“Biophilic design must nurture a love of the place.”

We as humans are trying to find a balance between emerging technology, the depleting green covering our planet, and the day-to-day hustle of our lives. Biophilic design gives us the freedom to experience nature around us and connect with what is naturally a part of all of us.

Human nature is to be sensitive and responsive to the surroundings. With the help of biophilic design, we can bring back a balanced lifestyle. For a long time, man has tried to incorporate nature into his habitable space. In architecture and interior design, there are two kinds of spaces — the exterior and interior. The intermediate space between the two becomes the crux of introducing a biophilic design.

“…Biophilia is not a single instinct but a complex of learning rules that can be teased apart and analyzed individually. The feelings molded by the learning rules fall along several emotional spectra: from attraction to aversion, from awe to indifference, from peacefulness to fear-driven anxiety.”

— Edward O. Wilson, 1993 (Biophilia and the Conservation Ethic, The Biophilia Hypothesis)

Researchers have identified six principles, and with the help of these, architects and designers today can incorporate them in their design. Whether for the interior or exterior space, using these principles can help construct a better, more fluid space that is closer to nature.

man made space biophilic design

Principle 1) Environmental features

Using well-recognized natural world characteristics, the first principle is all about bringing about multisensory interactions with the space around you. These interactions can range from thermal, visual, olfactory, haptic, and any other clear and distinct natural presence.

The introduction of green spaces within habitable space adds color, texture, and a sense of visual calmness. We have often kept indoor plants on our office desks to make our work environment lively. This on a larger scale can be looked at as courtyards or green walls within build environments. Biophilic design requires repeated and sustained engagement with nature. The presence of water enhances the experience of seeing, hearing, and touching, with elements like fountains, pools, ponds, and water jets.

environment biophilic design

Principle 2) Natural patterns and processes

The second principle is focused on sensory experience with transitions and complementary contrasts. Any space is deemed successful and sustainable with the application of biophilia. Various sensory experiences can be brought about to help lower one’s blood pressure, elevate a person’s mood, and improve overall health.

With the use of different materials, colors, and textures, tactile and visual feelings can be evoked. In terms of design principles, the variation of color and its transition from one space to the other can impact the mind, where blue and green can be associated with calmness and red and orange with vibrancy. These contrasts engage a person subconsciously, even going as far as improving productivity.

Principle 3) Light and space

This is where we focus on using light and space to evoke a desired human reaction. Light and shadow have a positive impact on one’s mind and the change of the light quality can have a soothing rhythmic change, enhancing visual comfort throughout the day. For example, the shadows created by openings, pergolas, and skylights and the dynamism in the intensity of light bring about an opportunity to create a warm setting. Light brings warmth into space and heat. It can help regulate the indoor temperature. These ideas are some which mimic the natural environments.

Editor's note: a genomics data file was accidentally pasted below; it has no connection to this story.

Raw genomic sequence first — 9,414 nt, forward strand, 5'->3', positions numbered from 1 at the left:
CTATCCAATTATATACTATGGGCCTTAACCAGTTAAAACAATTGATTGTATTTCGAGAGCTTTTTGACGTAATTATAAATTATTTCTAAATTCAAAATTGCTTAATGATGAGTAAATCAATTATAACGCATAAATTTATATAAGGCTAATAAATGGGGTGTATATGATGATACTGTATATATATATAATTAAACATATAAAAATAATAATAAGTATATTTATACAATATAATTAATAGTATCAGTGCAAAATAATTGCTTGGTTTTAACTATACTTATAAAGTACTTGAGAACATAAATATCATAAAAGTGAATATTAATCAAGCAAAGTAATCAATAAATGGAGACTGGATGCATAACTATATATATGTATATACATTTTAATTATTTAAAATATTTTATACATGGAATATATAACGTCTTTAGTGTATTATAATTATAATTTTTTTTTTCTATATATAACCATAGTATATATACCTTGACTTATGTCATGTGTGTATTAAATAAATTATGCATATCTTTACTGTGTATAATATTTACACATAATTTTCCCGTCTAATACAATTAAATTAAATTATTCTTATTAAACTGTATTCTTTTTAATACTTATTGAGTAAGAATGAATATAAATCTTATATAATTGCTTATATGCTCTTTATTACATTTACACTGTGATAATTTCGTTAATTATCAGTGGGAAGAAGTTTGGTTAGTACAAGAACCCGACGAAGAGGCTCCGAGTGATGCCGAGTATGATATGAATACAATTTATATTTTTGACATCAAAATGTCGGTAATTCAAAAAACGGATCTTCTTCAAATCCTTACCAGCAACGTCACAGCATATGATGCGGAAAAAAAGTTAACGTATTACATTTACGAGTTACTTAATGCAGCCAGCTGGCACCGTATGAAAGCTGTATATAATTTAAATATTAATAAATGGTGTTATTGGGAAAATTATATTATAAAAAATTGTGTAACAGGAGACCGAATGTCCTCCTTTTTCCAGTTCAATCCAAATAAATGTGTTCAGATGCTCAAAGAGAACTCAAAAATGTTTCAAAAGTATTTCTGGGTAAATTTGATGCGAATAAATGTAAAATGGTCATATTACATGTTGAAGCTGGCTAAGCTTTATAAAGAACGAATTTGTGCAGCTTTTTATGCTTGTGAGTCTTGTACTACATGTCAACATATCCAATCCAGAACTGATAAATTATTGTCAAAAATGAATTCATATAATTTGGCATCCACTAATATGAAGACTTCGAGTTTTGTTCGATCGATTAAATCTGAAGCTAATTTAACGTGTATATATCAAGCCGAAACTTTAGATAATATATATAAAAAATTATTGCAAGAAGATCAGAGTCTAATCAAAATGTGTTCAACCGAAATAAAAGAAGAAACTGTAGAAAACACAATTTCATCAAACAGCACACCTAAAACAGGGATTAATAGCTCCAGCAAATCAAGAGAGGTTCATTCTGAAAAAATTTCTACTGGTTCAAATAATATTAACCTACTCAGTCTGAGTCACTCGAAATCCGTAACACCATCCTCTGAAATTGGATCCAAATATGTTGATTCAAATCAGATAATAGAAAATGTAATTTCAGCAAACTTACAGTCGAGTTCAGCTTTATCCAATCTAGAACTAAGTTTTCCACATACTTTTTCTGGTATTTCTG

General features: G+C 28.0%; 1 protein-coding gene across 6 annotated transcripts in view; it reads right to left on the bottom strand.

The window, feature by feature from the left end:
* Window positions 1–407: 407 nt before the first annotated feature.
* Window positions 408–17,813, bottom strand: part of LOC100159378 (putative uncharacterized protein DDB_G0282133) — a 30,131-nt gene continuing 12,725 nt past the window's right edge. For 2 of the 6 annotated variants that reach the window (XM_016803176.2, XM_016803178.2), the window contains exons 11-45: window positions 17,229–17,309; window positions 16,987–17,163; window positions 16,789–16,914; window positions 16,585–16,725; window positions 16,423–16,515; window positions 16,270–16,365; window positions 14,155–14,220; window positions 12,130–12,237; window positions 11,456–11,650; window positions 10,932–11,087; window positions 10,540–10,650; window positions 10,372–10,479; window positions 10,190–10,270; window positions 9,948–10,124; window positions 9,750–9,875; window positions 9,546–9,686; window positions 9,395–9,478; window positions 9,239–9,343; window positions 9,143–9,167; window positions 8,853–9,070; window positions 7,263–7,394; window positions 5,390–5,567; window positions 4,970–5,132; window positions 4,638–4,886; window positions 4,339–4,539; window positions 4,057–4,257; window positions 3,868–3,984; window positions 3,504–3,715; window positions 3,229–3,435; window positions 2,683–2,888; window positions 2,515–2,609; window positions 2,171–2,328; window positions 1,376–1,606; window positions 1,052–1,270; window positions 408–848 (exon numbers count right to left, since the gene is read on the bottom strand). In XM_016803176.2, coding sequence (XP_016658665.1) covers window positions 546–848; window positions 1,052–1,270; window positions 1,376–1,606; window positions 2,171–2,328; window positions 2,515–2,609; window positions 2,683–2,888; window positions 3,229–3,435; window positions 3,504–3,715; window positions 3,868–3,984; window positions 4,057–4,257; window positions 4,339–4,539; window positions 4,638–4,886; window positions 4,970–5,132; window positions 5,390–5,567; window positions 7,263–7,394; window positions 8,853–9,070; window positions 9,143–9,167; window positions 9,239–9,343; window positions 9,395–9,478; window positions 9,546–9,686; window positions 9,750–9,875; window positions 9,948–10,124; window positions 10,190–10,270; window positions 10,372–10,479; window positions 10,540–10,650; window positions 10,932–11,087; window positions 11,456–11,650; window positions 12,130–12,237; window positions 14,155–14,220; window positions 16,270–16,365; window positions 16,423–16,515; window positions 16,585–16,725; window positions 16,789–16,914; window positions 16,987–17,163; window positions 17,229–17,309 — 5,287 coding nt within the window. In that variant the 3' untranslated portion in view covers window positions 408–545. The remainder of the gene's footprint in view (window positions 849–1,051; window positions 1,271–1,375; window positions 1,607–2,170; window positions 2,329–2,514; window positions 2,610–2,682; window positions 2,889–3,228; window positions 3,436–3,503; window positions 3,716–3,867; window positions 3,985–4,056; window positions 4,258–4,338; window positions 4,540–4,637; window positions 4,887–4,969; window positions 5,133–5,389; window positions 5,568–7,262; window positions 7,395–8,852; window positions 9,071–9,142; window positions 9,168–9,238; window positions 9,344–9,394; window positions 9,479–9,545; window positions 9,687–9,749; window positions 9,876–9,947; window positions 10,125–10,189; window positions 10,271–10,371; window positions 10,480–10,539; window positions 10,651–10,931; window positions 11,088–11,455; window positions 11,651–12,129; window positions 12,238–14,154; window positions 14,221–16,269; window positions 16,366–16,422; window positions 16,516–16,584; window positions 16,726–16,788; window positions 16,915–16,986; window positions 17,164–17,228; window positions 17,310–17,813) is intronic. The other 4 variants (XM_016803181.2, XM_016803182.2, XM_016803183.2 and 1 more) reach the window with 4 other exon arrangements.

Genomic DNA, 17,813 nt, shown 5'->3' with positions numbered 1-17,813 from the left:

light and space biophilic design

Diurnal and seasonal light, moonlight and starlight, bioluminescence are all naturally occurring phenomena. While accent lighting, circadian color reference (white light during the day and lack of blue light at night) are some man-made ideas for simulated light in space.

Principle 4) Place-based relationships

This principle involves designing with the cultural, spiritual, ecological, or historical relationship in mind. Mind-body relationships have been studied for ages and scientists, researchers, and spiritual guides have often referred to a tangible space as an important component in one’s life for their growth.

place based relationship biophilic design

Principle 5) Evolved human-nature relationships

Environmentalism can be broadly defined as an ideology or social movement. It focuses on fundamental environmental concerns. In biophilic design, the human-nature relationship has been explored through natural resource extraction and preventing environmental hazards in habitat management and restoration. All architecture and interior design should be done with the environment in mind, putting the relationship with man and nature at top priority.

nature relationships biophilic design

Principle 6) Natural shapes and forms

Biomorphic forms and patterns are symbolic references from nature that can be applied in biophilic design. Naturally occurring contours, textures, patterns, or numerical arrangements from nature are beautiful on their own. To have a deep human-nature relationship with these inherently natural shapes and signs is innately rewarding.

Natural materials and elements that, with minimal processing, reflect the local geology and ecology can create a unique sense of place. Japanese garden designs are the best examples of this being done beautifully.

japanese garden biophilic design
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